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Frontpage Slideshow | Copyright © 2006-2010 orks, a business unit of Nuevvo Webware Ltd.
Friday, 25 December 2009 12:31

Lite-On iHES208 Blu-ray reviewed - 3 Benching

Written by Jon Worrel

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Review: The all-in-one and only drive you ever need



Despite the nature of optical SATA drives using relatively low CPU usage and southbridge communications, we always find it necessary to list the hardware configuration used for testing purposes.

As with most of our hardware reviews, we usually put our tested products under ridiculously overkill and sometimes even extremely overkill system environments where we have absolute confidence that nothing is going to be bottlenecking performance in any possible test scenario. With that said, our core hardware configuration consisted of an EVGA X58 SLI Classified E759 (nForce 200) motherboard, an Intel Core i7 Extreme 965 at 3.74GHz and 1.34v, 6GB of Mushkin XP Series DDR3 1600MHz 7-8-7-20 in triple-channel mode, and two Sapphire Radeon HD 5970 graphics cards running at stock speeds (for now).

Our peripheral hardware configuration consisted of a Thermalright TRUE Copper with dual Noctua NF-12P fans in push-pull configuration, two Samsung Spinpoint F1 750GB RAID Edition drives running Windows 7 Ultimate x64 RTM, and of course the Lite-On iHES208 8X Blu-ray Reader / DVD Writer Combo drive.

As far as software application choice is concerned, we went with Nero DiscSpeed 5 as our primary benchmarking solution for its compatibility with Windows 7, its simplicity and its ease of use.

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The Lite-On iHES208 test ended up resulting with an overall 43MB/s Bust Rate and 87ms access time.

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The Lite-On iHOS104 test ended up resulting with an overall 34MB/s Bust Rate and 92ms access time.

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The Sony BDU-X10S test ended up resulting with an overall 47MB/s Bust Rate and 115ms access time.


While it may seem commonly understood that average read speeds and average write speeds are the most important factor in optical drive benchmarking, we want to point out that there is yet an even more important concern in dealing with price vs. performance comparisons. The concern is with the start-up and loading times of optical drives in comparison to competing technologies such as NAND flash storage and other flash-based media solutions.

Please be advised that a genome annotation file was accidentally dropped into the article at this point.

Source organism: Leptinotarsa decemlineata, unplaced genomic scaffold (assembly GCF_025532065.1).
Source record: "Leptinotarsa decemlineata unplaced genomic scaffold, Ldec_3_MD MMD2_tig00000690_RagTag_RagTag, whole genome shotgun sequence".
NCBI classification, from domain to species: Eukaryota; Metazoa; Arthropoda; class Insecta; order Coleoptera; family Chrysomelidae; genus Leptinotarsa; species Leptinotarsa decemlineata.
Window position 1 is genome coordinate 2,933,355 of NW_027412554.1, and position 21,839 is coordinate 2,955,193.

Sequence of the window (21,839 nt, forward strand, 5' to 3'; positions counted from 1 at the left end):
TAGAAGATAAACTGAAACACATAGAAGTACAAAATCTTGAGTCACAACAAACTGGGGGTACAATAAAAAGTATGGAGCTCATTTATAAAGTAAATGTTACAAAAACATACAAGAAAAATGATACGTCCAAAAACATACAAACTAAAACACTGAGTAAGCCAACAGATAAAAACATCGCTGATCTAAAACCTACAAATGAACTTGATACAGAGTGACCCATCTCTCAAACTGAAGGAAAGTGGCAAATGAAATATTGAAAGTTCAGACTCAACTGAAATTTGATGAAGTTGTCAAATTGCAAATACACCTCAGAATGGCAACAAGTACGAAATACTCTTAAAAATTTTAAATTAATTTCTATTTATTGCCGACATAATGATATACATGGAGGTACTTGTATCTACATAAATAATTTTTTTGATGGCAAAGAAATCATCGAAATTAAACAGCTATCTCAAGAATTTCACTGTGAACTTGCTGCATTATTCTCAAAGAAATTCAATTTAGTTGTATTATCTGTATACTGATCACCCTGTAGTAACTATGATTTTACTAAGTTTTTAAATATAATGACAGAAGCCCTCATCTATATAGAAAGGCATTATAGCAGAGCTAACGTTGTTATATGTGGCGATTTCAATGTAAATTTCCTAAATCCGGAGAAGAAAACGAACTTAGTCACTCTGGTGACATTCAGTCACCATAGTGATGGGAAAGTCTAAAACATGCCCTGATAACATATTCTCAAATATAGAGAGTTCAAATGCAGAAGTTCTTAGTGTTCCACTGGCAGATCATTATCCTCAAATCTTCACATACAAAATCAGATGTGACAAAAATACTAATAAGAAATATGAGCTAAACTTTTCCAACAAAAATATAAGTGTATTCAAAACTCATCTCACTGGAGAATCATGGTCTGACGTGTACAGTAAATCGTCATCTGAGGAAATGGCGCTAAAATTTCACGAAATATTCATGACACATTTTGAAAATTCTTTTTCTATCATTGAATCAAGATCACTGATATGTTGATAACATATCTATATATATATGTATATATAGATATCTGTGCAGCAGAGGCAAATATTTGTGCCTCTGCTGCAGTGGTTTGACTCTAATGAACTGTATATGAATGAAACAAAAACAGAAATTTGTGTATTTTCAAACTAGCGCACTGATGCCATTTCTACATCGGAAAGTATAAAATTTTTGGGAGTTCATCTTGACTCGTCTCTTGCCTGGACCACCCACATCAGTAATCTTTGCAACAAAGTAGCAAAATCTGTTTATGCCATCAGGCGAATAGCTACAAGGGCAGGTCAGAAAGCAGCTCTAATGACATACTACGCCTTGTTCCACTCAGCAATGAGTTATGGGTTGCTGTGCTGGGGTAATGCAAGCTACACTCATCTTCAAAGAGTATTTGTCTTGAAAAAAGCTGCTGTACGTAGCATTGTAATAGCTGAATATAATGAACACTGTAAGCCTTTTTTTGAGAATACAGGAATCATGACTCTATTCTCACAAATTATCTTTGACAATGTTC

Over the years, we have seen dramatic advancements in various forms of portable storage including memory cards, memory sticks and USB flash drives that have only previously been limited by their storage capacities. As we approach 2010, however, we are beginning to see the emergence of flash-based storage with enough capacity to match a 50GB Blu-ray Disc at reasonable pricing. While the data transfer rates of optical storage versus flash-based storage is a significant aspect of comparison, it is even more important to understand the difference in the amount of time it takes to insert a Blu-ray Disc and have it appear on screen versus the amount of time it takes a flash drive to do the same task.

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We decided to throw in a Corsair Flash Voyager 32GB and a Patriot Xporter XT 32GB into our load-time testing run. Both drives are based on high density MLC NAND flash and were available beginning in early 2008. It is immediately noticeable from the benchmark results that Audio CDs and Movie DVDs hold the quickest loading speeds over the range of these optical disc drives, while Blu-ray movies produce the slowest loading times. Somehow, we thought that the 450nm blue laser diode would have a speed advantage over the 650nm and 780nm red laser diodes for DVDs and CDs respectively.

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However, this assumption doesn’t seem to be the case, unless the Blu-ray loading times were hindered by the fact that our movie was on a dual-layer 50GB disc. Nevertheless, it is clearly evident that NAND flash takes a significant lead over the Lite-On iHES208 and all the optical drives in our testing, possibly even a majority of drives on the market. This is yet a small reminder to optical drive manufacturers that start-up times play a significant role in consumer satisfaction, and that there needs to be significant improvement in this area if optical drives are going to continue competing with flash-based solutions in the near future.

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(Page 3 of 4)
Last modified on Friday, 25 December 2009 14:31
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